Sebastian Vettel and Kimi Raikkonen locked out the front row for Ferrari in Shanghai, with the Silver Arrows of Valtteri Bottas and Lewis Hamilton more than 0.4s off the pace.
But while the session took place in cool overcast conditions, it’s expected to be sunny and warm for Sunday’s race – a factor Wolff says could play into Mercedes hands given their struggles with getting their tyres into the right temperature window.
“Tomorrow will be the proof of concept,” he said. “If not, we have to understand. But I think that the forecast is for quite some different temperatures, some 20 degrees hotter track temperature.
“It’s a long race and that could make quite a difference. We have looked at tomorrow, but we have to see whether that proves to be right.”
Wolff added that Saturday’s session wasn’t representative of Mercedes’ overall performance level.
“A car doesn’t lose or gains speed from one race to another, from one day to another,” said Wolff. “The fundamental base from the car is good, we lost because it’s about getting the tyre in the right temperature window – the never ending story. And what we’ve suffered in the past, from overheating, has happened the other way around today.
“We’ve always been too much on the cooler side and that has triggered a lack of grip and today you can see Ferrari has the tyre in the right window and it seems their car is like on rails, similar to what we had in Melbourne.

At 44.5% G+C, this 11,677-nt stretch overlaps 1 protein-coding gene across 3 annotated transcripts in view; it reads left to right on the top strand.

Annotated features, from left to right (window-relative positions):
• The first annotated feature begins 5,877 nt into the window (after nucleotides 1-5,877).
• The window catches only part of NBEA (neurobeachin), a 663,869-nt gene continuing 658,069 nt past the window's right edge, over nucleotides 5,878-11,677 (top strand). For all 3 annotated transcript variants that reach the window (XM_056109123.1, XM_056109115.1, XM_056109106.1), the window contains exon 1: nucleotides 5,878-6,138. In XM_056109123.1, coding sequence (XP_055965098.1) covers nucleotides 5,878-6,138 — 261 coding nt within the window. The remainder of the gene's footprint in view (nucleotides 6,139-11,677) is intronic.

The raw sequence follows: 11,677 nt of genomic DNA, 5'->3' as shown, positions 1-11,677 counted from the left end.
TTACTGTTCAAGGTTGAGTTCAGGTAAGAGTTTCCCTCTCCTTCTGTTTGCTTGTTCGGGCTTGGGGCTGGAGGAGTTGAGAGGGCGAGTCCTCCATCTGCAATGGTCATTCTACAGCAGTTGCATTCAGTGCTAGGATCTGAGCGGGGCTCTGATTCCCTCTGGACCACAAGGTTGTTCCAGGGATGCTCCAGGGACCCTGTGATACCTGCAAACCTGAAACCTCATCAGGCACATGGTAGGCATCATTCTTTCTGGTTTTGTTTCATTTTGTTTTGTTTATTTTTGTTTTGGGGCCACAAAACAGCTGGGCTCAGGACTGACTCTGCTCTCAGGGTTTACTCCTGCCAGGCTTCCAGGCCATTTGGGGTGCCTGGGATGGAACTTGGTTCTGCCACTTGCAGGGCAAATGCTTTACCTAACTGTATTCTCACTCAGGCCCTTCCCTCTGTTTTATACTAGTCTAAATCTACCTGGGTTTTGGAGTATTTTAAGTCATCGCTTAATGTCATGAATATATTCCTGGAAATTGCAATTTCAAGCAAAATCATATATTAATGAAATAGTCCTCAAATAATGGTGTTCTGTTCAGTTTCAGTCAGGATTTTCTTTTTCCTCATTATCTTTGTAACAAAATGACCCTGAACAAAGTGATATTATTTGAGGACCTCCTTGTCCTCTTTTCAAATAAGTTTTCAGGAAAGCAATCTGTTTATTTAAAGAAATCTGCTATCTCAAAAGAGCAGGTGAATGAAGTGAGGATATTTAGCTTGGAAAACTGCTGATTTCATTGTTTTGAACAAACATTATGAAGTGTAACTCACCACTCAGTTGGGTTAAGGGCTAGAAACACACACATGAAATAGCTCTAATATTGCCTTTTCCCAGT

“We had a bit of a diva again today. But I don’t think that she’s the diva, I think that she is – I need to find a different word – a capricious woman. I think that when we hit the sweet spot with the tyre temperature our car is great. But we haven’t hit the sweet spot today.
“Every year it’s a challenge to understand the car’s interaction with the tyres. And certainly we’ve seen in Melbourne if we are in the sweet spot the car is very fast. But we’ve seen occasions, more than with Ferrari, where the tyre drops out because it’s been too low. Is that inherent to the car? I don’t know.”
Hamilton was at a loss to explain why Mercedes was able to get the soft to work on the second run in Q2, when he and his team mate topped the times, but had difficulties on other runs.
“I can’t explain it,” he said. “That run the car felt more right and all the other runs it didn’t. The tyres were just different for some reason on that specific run, but again it’s a temperature thing.
“The guys will do a lot of analysis but it’s very hard to understand it when you go out on a softer tyre and it doesn’t feel anywhere as good as it did on the soft. I don’t have the answer to it."
Mercedes’ defeat in Shanghai qualifying ended a run of six successive pole positions in China. The question is, will their run of five straight victories at the venue also be stopped?